Post Operative Shoulder Rehabilitation Exercises

Woman suffering from shoulder pain

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If you have had shoulder surgery, you will likely benefit from physical therapy after surgery to help get things moving toward a full recovery. Your PT can assess your condition and help improve the way your shoulder moves and functions.

Exercise in the immediate post-operative period can help improve your shoulder motion and start your shoulder rehab in the right direction. Early motion after surgery can also help prevent contractures and the dreaded frozen shoulder.

A thorough post-operative shoulder exercise program is essential for adequate recovery after shoulder surgery. Muscle weakness and stiffness of the shoulder joint result too often due to delayed initiation of a program. As a result, it is essential to incorporate strengthening and stretching exercise routine as soon as possible after surgery. Making this a priority will maximize your recovery.

You should discuss when it is appropriate to begin rehabbing your shoulder with your healthcare provider before starting any exercise regimen.

Below a complete post-operative shoulder rehabilitation program is reviewed. The program should be performed three times a day.

Range of Motion Exercises

Starting early motion exercises after shoulder surgery progresses from simple motions to more complex movements. Exercises to consider may include:

Pendulum Exercise

  1. Bend over at the waist letting the affected arm hang down at your side.
  2. Sway your body back and forth using the weight of the arm and gravity to generate small circles at the surgical shoulder.
  3. Use this technique to move your arm in clockwise and counter-clockwise circles.

Wand Exercises

Use a stick to perform these exercises:

  • Flexion: Stand upright and hold a stick in both hands, palms down. Stretch your arms by lifting them over your head, keeping your elbows straight. Hold for 5 seconds and return to the starting position.
  • Extension: Stand upright and hold a stick in both hands behind your back. Move the stick away from your back. Hold the end position for 5 seconds. Relax and return to the starting position.
  • External Rotation: Lie on your back and hold a stick in both hands, palms up. Your upper arms should be resting on the floor, your elbows at your sides and bent 90 degrees. Using your good arm, push your injured arm out away from your body while keeping the elbow of the injured arm at your side. Hold the stretch for 5 seconds.
  • Internal Rotation: Stand upright holding a stick with both hands behind your back; it should be perpendicular to the floor, in line with the body. Place the hand on your uninjured side behind your head grasping the stick, and the hand on your injured side behind your back at your waist. Move the stick up and down your back by bending your elbows. Hold the bent position for 5 seconds and then return to the starting position.
  • Shoulder Abduction and Adduction: Stand upright and hold a stick with both hands, palms down. Rest against the front of your thighs. While keeping your elbows straight, use your good arm to push your injured arm out to the side and up as high as possible. Hold for 5 seconds.
  • Horizontal Abduction and Adduction: Stand upright and hold a stick in both hands. Place your arms straight out in front of you at shoulder level. Keep your arms straight and swing the stick to one side, feel the stretch, and hold for 5 seconds. Then swing the stick to the other side, feel the stretch, and hold for 5 seconds.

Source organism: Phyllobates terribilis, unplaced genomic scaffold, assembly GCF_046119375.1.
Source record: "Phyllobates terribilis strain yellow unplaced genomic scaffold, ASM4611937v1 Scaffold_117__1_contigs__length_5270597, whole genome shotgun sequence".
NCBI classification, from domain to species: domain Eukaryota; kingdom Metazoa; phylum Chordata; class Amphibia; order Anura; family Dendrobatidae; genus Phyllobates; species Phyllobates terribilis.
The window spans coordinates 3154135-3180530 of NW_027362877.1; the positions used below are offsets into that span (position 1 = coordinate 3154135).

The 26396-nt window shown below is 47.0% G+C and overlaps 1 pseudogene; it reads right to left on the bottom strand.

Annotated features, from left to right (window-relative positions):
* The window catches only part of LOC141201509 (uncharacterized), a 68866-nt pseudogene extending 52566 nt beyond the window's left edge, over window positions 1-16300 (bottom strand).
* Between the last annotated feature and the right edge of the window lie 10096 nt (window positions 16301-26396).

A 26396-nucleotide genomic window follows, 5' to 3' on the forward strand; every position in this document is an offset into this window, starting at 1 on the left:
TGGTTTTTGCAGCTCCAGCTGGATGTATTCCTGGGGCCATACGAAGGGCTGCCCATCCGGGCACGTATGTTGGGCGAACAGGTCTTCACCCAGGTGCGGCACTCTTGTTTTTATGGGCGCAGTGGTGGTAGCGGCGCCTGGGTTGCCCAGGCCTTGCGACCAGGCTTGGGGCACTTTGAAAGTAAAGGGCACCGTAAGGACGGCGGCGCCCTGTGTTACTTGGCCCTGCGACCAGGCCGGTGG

Strengthening Exercises

Getting your shoulder muscles working properly after surgery requires you to do strengthening exercises. These exercises should be progressive in nature; start easy and then progress. Exercises to consider include:

Rotator Cuff Exercises

  • Exercise One: Lie on your stomach on a table or a bed. Put one arm out at shoulder level with your elbow bent to 90 degrees and your hand down. Keeping your elbow bent, slowly raise your hand. Stop when your hand is level with your shoulder. Lower the hand slowly.
  • Exercise Two: Lie on your side on a bed or the floor. Place your upper arm at your side with your elbow bent to 90 degrees, and your forearm resting against your chest, palm down. Rotate your shoulder out, raising your forearm until it is level with your shoulder. Lower the hand slowly.
  • Exercise Three: Stand with your arms slightly behind you with both thumbs down. Raise your arms up, pretending that you are emptying a can with each hand. Lower the arms slowly

You can also incorporate rotator cuff strengthening exercises with a resistance band into your shoulder rehab program. Scapular stabilization may also be helpful to keep your shoulder moving properly when you raise your arm up.

A Word From Verywell

Performing these exercises three times a day will help improve shoulder strength and range of motion after undergoing an operative procedure. Remember to apply ice to the affected shoulder after performing the exercise routine. Stop any exercise if significant pain or discomfort is felt, and again, check in with your healthcare provider before starting and exercise program.

1 Source
Verywell Health uses only high-quality sources, including peer-reviewed studies, to support the facts within our articles. Read our editorial process to learn more about how we fact-check and keep our content accurate, reliable, and trustworthy.
  1. Kjær BH, Magnusson SP, Warming S, Henriksen M, Krogsgaard MR, Juul-kristensen B. Progressive early passive and active exercise therapy after surgical rotator cuff repair - study protocol for a randomized controlled trial (the CUT-N-MOVE trial). Trials. 2018;19(1):470. doi.:10.1186/s13063-018-2839-5.

Additional Reading

By Laura Inverarity, DO
 Laura Inverarity, PT, DO, is a current board-certified anesthesiologist and former physical therapist.